SJ: Even if it’s not a slam dunk case. I want the prosecutor to prosecute. We don’t want this to be swept under the rug. Whatever you have…you have testimony. You have the man saying he put his hands on Jaquille…so you do have something. You have the 911 tape…you have these things. I want him to be prosecuted. I know he’s not going to give up his son and daughter that were there. I want something done about them too.
MT: How many people are witnesses saying were at the scene?
SJ: There were three or four. Mason, his son, daughter and someone else. That’s what I hear. The son ran back to Atlanta. They are so callous that the guy and his brother opened a club here…that night.
I know it’s early, but I just don’t want them to not prosecute because they say they don’t have the necessary information to go forth with the case. There are a lot of unsolved murders in Peoria in the last five years. That’s more of an area situation…where we live. Something happens and they don’t really push it.
MT: Are there many murders in Peoria?
SJ: No not really. There was 18 one year. It’s not a big city. Out of the last 20 murders maybe two have been prosecuted.
MT: That’s not good at all. Obviously if they say this was an accident it let’s the city off the hook. What is the official charge?
SJ: One count felony obstruction of justice. They haven’t charged Mason with anything else in the wake of Jacquille passing (A charge of aggravated battery with great bodily harm was added Thursday).
MT: Jaquille was on life support for a week?
SJ: Yes from November 11th to November 17th. The first four days he was in and out of consciousness. He was talking some days. We had to hold him down because he wanted to get out of there. Then after a couple of days he passed. They said he passed and called everyone up to the room. After 45 minutes, one of the kids was messing with him…kinda saying goodbye…touched his eye and he moved.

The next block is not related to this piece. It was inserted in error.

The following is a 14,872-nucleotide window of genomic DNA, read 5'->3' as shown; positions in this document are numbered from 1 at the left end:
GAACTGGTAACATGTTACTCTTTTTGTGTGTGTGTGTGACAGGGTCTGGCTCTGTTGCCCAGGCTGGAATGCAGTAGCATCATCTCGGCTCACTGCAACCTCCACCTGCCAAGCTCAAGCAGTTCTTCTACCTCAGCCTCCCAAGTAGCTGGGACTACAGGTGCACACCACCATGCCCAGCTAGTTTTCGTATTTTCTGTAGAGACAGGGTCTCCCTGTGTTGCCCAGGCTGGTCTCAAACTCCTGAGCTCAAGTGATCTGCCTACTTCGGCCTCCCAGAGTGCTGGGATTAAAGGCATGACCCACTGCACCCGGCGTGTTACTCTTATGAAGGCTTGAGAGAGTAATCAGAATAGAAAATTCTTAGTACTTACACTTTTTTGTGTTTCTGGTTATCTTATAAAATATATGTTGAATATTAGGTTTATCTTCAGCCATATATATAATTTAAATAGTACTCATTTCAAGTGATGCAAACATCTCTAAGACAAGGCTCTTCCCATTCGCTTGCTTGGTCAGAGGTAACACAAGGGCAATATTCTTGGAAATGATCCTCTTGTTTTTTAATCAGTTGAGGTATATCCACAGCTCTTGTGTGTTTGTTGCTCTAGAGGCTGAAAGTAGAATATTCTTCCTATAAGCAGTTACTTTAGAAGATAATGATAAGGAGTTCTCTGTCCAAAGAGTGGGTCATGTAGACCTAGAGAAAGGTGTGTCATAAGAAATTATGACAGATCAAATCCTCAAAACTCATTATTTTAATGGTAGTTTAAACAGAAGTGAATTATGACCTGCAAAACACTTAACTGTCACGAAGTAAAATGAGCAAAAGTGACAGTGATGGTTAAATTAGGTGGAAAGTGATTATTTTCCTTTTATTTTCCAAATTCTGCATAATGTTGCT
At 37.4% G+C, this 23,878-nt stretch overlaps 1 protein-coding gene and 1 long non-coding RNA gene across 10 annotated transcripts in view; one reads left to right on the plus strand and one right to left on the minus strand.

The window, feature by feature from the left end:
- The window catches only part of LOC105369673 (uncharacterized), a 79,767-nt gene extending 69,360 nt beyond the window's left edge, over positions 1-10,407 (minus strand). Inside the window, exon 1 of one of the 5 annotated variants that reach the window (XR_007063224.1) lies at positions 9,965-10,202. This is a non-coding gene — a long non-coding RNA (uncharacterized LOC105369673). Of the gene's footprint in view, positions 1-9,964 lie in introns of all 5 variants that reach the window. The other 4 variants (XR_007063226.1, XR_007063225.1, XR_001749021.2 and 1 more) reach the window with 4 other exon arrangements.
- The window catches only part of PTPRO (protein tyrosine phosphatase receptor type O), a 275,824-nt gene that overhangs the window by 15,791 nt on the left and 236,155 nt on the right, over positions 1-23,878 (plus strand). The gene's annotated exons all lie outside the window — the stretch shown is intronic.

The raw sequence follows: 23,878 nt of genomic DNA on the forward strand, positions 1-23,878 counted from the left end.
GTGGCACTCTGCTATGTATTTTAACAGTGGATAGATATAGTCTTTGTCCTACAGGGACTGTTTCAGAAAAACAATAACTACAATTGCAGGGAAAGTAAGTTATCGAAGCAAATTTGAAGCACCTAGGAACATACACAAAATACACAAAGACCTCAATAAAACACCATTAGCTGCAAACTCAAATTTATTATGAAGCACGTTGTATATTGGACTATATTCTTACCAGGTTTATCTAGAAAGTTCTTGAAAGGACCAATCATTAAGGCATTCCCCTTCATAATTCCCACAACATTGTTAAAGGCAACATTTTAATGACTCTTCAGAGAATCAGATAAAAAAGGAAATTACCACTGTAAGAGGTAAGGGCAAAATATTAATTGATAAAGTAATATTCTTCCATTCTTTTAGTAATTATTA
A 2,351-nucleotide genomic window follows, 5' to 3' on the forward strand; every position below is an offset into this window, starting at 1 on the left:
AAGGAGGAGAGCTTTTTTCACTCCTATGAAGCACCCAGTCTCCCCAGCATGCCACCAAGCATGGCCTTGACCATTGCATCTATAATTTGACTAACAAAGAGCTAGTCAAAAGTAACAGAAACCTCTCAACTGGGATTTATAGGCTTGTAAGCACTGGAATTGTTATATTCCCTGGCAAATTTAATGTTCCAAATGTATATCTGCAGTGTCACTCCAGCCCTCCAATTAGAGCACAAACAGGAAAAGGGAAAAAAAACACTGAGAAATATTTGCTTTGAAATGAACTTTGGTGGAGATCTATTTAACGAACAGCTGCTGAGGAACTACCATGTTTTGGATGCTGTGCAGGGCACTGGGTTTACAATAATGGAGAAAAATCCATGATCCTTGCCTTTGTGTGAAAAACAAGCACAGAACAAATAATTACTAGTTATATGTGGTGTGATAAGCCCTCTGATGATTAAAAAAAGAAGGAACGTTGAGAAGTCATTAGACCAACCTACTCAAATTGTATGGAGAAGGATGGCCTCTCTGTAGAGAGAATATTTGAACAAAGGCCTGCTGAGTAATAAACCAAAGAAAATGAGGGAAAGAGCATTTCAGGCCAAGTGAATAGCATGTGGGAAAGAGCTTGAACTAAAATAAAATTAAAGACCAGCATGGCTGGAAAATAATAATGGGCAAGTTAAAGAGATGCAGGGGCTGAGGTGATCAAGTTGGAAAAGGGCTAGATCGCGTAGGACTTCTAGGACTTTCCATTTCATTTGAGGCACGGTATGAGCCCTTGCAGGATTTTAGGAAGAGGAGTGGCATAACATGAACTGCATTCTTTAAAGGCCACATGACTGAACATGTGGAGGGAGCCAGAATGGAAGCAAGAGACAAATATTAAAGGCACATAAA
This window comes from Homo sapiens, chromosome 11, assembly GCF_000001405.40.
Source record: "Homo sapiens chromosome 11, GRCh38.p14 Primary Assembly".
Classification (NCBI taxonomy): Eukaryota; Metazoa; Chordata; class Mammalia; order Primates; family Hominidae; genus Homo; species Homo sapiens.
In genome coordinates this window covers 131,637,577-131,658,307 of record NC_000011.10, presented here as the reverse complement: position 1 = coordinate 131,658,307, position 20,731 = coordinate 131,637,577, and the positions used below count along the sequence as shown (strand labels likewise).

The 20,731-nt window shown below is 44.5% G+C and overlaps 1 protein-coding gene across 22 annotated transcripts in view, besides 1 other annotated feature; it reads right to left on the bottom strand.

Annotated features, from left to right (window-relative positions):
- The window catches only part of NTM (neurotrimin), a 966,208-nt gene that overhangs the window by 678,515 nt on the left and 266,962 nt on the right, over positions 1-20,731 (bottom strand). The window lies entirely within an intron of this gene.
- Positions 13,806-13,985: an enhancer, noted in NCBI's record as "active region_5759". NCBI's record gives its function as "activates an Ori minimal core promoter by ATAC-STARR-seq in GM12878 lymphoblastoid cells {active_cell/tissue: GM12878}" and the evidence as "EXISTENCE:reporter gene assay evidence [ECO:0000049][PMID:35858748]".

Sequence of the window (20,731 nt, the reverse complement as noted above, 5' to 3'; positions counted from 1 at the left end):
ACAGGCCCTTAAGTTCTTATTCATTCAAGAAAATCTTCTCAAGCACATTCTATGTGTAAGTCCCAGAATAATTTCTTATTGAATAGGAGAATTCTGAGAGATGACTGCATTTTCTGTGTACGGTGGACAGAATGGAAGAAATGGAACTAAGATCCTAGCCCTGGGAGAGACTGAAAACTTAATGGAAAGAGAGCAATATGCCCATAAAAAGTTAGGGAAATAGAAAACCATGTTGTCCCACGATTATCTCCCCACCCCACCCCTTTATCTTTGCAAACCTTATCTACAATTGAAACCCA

The nurse came over and did an eye scrape and nothing happened but he moved his arm. They rushed him to surgery and put him on the ventilator but Jaquille had a massive brain hemorrhage and that’s when he passed.
These people (Mason and his family) live 1 block down and 3 blocks over from us. That’s a bad situation for his Mother.
I hope that people pressure the State Attorney’s office into action despite the case not being open and shut. We have a page, Justice for Jaquille, set up to bring attention to the case.
MT: How are you holding up sir?
SJ: I’m doing ok. I’m at work and it just bangs in my head. It’s hard…he’s my son. I’m not gonna see him. 16…in a vacant house that the kids ran away from. You want the law…
This is something you want to get done the right way. We want people to do the right thing. We don’t want anyone to do anything that would tarnish Jaquille’s memory.
We had an interview in his room. We wanted to show that Jaquille is a person…so people can look in his room and see the stuff that he did. This is the just the south of Peoria. He was a person. We want him to be treated as a person. We hope that out of town pressure shines more light on the case. When I told the state attorney this was being talked about in St. Louis he said “Oh really?” That meant something. It showed him it’s not just something in Peroria. I’ve been emailing people all over.
Mr. Johns, do you have any representation?
SJ: We don’t have any representation as of yet. We’re trying to see if anything is handled here by the law. I will go to Internal Affairs about the beginning of the case.
It’s the job of the police to protect children. He was 120 pounds. This guy (Mason) is 6’4″ 250? His son is the same height and about the same weight?
MT: What do you think was the cause of the injury?
SJ: Some object. I don’t know what it is. A bat…a pipe. There were more injuries on the side of his body. He was hit with something at the top of his ribs and the bottom of his ribs. He was hit on his shoulder blade. Scratches on the back of his arms…he was being dragged. His shoes were off and in another part of the yard.
Why were his shoes so far away? That was a big concern. This wasn’t an accident. There should be more charges. I just hope there is. The grand jury goes Tuesday.
At the memorial I had people come up and speak. People are saying if this would have been a white man beating Jaquille…the NAACP would have been here. We would have been marching. We got so scared of our own that people are just moving along.
We have to stop doing that.
We are letting the people of the streets dictate our morality.
How we should act…so in certain situations we don’t say anything. That’s something we gotta stop.